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  26. John T. Roberts (2001). Undermining Undermined: Why Humean Supervenience Never Needed to Be Debugged (Even If It's a Necessary Truth). Proceedings of the Philosophy of Science Association 2001 (3):S98-.
    The existence of "undermining futures" appears to show that a contradiction can be deduced from the conjunction of Humean supervenience (HS) about chance and the Principal Principle. A number of strategies for rescuing HS from this problem have been proposed recently. In this paper, a novel way of defending HS from the threat is presented, and it is argued that this defense has advantages not shared by others. In particular, it requires no revisionism about chance, and it is equally available (...)
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  27. Denis Robinson (1989). Matter, Motion, and Humean Supervenience. Australasian Journal of Philosophy 67 (4):394 – 409.
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  28. Susan Schneider (2007). What is the Significance of the Intuition That Laws of Nature Govern? Australasian Journal of Philosophy 85 (2):307 – 324.
    Recently, proponents of Humean Supervenience have challenged the plausibility of the intuition that the laws of nature 'govern', or guide, the evolution of events in the universe. Certain influential thought experiments authored by John Carroll, Michael Tooley, and others, rely strongly on such intuitions. These thought experiments are generally regarded as playing a central role in the lawhood debate, suggesting that the Mill-Ramsey-Lewis view of the laws of nature, and the related doctrine of the Humean Supervenience of laws, are false. (...)
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  29. Aaron Segal (forthcoming). Half-Hearted Humeanism. Oxford Studies in Metaphysics.
    Many contemporary philosophers endorse the Humean-Lewisian Denial of Absolutely Necessary Connections (‘DANC’). Among those philosophers, many deny all or part of the Humean-Lewisian package of views about causation and laws. I argue that they maintain an inconsistent set of views. DANC entails that (1) causal properties and relations are, with a few possible exceptions, always extrinsic to their bearers, (2) nomic properties and relations are, with a few possible exceptions, always extrinsic to their bearers, and (3) causal and nomic properties (...)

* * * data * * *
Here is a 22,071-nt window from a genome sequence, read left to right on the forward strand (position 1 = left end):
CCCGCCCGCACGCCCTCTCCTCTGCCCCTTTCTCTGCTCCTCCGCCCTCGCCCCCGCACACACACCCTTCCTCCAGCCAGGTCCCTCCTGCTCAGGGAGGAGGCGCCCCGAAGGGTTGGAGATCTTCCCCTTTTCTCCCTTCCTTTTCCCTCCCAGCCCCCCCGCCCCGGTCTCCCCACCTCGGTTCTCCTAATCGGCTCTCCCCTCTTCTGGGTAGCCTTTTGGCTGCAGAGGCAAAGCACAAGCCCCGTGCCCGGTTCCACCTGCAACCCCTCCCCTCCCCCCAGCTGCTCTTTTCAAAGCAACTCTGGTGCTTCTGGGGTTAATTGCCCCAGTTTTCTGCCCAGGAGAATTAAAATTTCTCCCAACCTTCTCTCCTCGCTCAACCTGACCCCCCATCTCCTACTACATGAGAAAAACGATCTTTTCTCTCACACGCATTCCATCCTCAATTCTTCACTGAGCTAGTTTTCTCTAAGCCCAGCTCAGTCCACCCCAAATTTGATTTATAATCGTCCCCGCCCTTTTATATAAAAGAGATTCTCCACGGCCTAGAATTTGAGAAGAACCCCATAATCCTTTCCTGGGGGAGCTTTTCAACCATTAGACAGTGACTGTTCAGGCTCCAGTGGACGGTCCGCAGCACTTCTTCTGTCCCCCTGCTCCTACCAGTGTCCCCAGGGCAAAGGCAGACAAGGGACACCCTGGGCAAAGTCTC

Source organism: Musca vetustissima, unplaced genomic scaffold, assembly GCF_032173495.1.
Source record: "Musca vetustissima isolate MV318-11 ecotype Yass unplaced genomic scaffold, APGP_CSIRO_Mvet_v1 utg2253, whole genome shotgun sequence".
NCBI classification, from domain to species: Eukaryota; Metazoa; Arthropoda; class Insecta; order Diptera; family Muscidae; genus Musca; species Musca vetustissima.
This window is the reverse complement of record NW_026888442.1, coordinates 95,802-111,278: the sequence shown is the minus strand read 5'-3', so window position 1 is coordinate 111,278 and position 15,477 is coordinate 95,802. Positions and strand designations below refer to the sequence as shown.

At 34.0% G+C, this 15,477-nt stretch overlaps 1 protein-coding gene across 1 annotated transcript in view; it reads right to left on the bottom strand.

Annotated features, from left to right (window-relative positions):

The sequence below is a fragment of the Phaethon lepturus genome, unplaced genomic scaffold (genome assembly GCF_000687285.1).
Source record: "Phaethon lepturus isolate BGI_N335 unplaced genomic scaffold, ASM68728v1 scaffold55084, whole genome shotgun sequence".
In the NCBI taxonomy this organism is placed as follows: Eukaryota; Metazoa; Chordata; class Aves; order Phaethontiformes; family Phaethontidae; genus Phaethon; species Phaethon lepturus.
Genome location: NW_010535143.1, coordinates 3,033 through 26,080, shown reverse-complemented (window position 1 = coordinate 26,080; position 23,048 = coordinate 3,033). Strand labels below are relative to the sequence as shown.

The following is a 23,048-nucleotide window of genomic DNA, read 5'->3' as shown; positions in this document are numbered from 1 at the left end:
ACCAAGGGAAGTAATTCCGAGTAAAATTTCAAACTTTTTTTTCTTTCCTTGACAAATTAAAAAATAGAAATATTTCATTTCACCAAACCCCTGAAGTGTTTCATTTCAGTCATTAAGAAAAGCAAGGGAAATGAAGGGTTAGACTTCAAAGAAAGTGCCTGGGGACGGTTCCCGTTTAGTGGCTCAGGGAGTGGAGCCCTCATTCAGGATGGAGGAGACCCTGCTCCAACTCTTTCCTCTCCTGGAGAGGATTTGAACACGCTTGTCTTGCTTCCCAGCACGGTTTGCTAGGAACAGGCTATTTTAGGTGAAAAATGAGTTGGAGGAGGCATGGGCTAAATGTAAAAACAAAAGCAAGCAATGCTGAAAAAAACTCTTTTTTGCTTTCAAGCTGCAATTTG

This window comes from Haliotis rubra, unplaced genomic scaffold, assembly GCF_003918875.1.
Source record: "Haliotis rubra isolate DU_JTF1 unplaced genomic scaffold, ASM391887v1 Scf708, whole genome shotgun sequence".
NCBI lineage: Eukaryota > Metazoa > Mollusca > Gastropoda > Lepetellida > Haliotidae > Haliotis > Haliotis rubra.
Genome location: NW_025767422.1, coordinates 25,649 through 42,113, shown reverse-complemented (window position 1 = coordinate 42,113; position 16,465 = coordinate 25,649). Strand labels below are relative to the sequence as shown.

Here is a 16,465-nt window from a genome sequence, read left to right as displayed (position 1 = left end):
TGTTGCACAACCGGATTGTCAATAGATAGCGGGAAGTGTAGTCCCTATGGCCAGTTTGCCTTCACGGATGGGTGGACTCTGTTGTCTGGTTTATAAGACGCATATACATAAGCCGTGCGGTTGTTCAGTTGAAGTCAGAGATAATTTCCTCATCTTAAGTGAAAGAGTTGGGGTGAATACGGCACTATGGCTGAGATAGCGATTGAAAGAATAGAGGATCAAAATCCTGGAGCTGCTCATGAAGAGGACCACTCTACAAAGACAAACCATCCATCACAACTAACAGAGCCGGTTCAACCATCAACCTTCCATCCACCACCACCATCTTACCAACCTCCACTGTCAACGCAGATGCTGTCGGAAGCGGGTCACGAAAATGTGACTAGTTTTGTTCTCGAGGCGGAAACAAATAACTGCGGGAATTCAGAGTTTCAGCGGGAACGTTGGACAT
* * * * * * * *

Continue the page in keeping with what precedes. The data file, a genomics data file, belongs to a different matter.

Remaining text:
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  30. Matthew H. Slater & Chris Haufe (2009). Where No Mind Has Gone Before: Exploring Laws in Distant and Lonely Worlds. International Studies in the Philosophy of Science 23 (3):265-276.
    Do the laws of nature supervene on ordinary, non-nomic matters of fact? Lange's criticism of Humean supervenience (HS) plays a key role in his account of natural laws. Though we are sympathetic to his account, we remain unconvinced by his criticism. We focus on his thought experiment involving a world containing nothing but a lone proton and argue that it does not cast sufficient doubt on HS. In addition, we express some concern about locating the lawmakers in an ontology of (...)
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  31. Matthew H. Slater & Chris Haufe (2009). Where No Mind has Gone Before. International Studies in the Philosophy of Science 23 (3):265-276.